ABBOTTABAD — Osama bin Laden on Tuesday signaled possible opposition to legislation that would establish an independent commission to investigate the deadly September 11, 2001 attacks that left nearly 3,000 Americans dead.
Speaking from a secure compound in Abbottabad, bin Laden told a reporter that he had not yet read the bill. “You think I have time for this? I’m looking to the future. By noon today I had already reviewed five plans to bring America to its knees, and people keep trying to distract me with questions about this commission. We need to stop dwelling on the past and get back to the issues that matter: killing infidels by the thousands.”
bin Laden said: “I’m worried about what it would do to America, this country that we all hate so much, to have a so-called independent commission that ultimately turns into a partisan political weapon that continues to exacerbate these tensions and divide people even more.” Stroking his beard thoughtfully, bin Laden added: “Because in a way, it sort of contributes to the very environment that made that day possible.”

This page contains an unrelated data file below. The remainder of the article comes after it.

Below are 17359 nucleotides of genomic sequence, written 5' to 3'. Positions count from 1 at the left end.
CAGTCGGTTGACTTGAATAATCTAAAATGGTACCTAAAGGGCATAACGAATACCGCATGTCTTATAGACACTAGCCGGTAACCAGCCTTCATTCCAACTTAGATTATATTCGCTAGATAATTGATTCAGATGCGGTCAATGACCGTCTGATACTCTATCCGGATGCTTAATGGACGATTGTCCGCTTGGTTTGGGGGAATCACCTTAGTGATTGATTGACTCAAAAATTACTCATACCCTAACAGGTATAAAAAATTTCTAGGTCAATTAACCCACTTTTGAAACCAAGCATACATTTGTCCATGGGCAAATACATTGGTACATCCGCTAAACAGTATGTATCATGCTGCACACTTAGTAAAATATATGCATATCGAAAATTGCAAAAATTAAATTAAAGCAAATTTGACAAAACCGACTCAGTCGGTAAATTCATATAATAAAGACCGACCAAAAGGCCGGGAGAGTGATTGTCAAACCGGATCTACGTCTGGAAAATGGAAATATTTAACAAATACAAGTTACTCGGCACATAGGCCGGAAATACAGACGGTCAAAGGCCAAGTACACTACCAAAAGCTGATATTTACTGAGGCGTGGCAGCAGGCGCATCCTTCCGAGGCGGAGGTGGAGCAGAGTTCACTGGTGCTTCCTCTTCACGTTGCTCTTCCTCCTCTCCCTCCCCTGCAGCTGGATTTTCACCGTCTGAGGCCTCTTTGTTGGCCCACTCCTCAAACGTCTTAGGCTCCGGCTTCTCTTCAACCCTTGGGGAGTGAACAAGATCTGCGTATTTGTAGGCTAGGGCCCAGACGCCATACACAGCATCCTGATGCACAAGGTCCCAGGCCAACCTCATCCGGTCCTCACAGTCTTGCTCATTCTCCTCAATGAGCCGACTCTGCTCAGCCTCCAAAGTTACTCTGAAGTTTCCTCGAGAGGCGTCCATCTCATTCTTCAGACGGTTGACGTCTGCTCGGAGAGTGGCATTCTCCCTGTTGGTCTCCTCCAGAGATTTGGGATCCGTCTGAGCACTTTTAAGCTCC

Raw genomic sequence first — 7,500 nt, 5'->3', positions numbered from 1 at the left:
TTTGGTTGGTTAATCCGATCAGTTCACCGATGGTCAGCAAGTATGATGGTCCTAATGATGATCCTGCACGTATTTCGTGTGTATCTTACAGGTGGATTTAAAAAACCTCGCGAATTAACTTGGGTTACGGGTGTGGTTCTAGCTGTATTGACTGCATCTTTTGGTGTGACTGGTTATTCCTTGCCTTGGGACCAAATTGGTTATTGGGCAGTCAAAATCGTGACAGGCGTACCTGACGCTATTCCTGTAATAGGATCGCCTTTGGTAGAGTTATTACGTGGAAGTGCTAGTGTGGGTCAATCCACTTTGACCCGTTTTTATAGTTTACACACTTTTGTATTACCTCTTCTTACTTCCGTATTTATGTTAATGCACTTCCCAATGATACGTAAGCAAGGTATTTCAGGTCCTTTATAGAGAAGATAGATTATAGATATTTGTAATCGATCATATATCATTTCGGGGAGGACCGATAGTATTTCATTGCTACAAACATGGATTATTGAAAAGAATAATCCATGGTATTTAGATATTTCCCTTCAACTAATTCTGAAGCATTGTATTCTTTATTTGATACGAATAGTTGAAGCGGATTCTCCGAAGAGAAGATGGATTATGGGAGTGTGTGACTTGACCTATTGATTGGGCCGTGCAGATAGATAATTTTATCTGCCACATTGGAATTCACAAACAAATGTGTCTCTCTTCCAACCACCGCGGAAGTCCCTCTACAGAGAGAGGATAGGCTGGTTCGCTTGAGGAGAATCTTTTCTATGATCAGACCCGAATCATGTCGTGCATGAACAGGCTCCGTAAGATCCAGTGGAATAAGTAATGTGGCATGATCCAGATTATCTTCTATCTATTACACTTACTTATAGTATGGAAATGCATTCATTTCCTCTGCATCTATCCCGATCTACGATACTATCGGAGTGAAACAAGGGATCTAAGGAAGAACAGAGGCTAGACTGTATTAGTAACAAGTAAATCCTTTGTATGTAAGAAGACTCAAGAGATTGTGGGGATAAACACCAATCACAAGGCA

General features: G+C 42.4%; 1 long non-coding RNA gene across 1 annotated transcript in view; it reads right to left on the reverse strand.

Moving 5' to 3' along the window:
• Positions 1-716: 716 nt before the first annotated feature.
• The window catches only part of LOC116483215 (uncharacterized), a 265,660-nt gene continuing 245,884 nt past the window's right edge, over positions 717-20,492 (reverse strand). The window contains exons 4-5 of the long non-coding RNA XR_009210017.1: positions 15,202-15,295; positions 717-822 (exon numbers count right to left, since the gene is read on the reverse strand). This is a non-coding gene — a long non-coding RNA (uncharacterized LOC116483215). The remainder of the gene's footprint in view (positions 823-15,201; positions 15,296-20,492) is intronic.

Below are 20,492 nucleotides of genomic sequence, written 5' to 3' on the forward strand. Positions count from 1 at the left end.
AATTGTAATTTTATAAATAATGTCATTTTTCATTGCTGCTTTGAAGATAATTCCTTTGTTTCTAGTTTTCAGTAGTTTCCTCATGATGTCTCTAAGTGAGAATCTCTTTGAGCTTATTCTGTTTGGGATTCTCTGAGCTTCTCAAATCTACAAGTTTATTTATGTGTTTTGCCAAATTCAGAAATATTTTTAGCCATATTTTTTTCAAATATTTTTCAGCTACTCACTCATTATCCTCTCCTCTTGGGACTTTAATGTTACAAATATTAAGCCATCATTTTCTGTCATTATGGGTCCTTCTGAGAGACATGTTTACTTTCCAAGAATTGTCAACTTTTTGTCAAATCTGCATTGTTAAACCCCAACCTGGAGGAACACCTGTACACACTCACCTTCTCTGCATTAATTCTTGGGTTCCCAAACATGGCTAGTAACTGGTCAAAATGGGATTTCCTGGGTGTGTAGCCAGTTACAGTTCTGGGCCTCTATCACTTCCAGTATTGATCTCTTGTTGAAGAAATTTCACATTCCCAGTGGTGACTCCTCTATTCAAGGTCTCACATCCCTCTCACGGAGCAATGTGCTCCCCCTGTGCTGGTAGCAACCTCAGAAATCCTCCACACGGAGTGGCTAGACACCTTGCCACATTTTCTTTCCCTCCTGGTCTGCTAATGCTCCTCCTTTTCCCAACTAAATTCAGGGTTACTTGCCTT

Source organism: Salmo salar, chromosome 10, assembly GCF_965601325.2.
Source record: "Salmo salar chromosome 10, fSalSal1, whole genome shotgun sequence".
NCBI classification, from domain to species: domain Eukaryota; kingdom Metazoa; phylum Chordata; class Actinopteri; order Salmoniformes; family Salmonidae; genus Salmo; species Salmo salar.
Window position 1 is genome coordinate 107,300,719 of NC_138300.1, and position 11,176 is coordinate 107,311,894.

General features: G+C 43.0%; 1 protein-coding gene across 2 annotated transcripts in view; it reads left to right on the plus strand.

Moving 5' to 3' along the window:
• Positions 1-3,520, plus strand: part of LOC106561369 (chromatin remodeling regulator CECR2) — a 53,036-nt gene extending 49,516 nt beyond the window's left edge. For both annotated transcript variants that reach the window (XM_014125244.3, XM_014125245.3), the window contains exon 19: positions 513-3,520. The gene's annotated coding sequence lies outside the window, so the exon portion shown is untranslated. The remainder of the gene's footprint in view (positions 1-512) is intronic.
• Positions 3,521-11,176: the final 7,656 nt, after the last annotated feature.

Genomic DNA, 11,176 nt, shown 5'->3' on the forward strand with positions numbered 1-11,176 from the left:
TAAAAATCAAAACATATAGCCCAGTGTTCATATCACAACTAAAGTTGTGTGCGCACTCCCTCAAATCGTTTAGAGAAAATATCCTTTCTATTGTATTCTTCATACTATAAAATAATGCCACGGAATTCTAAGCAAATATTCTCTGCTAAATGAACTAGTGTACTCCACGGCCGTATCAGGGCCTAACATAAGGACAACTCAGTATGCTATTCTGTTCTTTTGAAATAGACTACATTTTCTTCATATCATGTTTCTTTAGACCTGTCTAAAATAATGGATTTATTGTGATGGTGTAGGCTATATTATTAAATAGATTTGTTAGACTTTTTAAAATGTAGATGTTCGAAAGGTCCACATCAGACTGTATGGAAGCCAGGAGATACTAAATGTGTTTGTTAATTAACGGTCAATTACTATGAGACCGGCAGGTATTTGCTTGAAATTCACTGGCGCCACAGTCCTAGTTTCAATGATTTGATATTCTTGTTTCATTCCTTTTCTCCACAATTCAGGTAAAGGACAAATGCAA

bin Laden brushed aside a reporter’s citation of a recent interview in which bin Laden had said: “If inciting people to do that is terrorism, and if killing those who kill our sons is terrorism, then let history be witness that we are terrorists.” Asked about that statement, bin Laden said: “Look, everybody has some responsibility. If you think about it, we are all terrorists.” Asked if that constituted an admission of responsibility, bin Laden said: “Look, I get that you guys in the media like to focus on this. It’s the only thing the Fake News ever talks about. But if you didn’t know the TV footage was a video from September 11, and you don’t focus on the part where the planes hit the buildings, you would actually think it was a normal tourist visit.”
Ultimately, bin Laden said he understood people’s desire to get to the bottom of the historic terror attacks, but plans to oppose the bill due to concerns that the September 11 commission will be used as a partisan vehicle to blame al Qaeda. He added that he had concerns about how staffers would be chosen.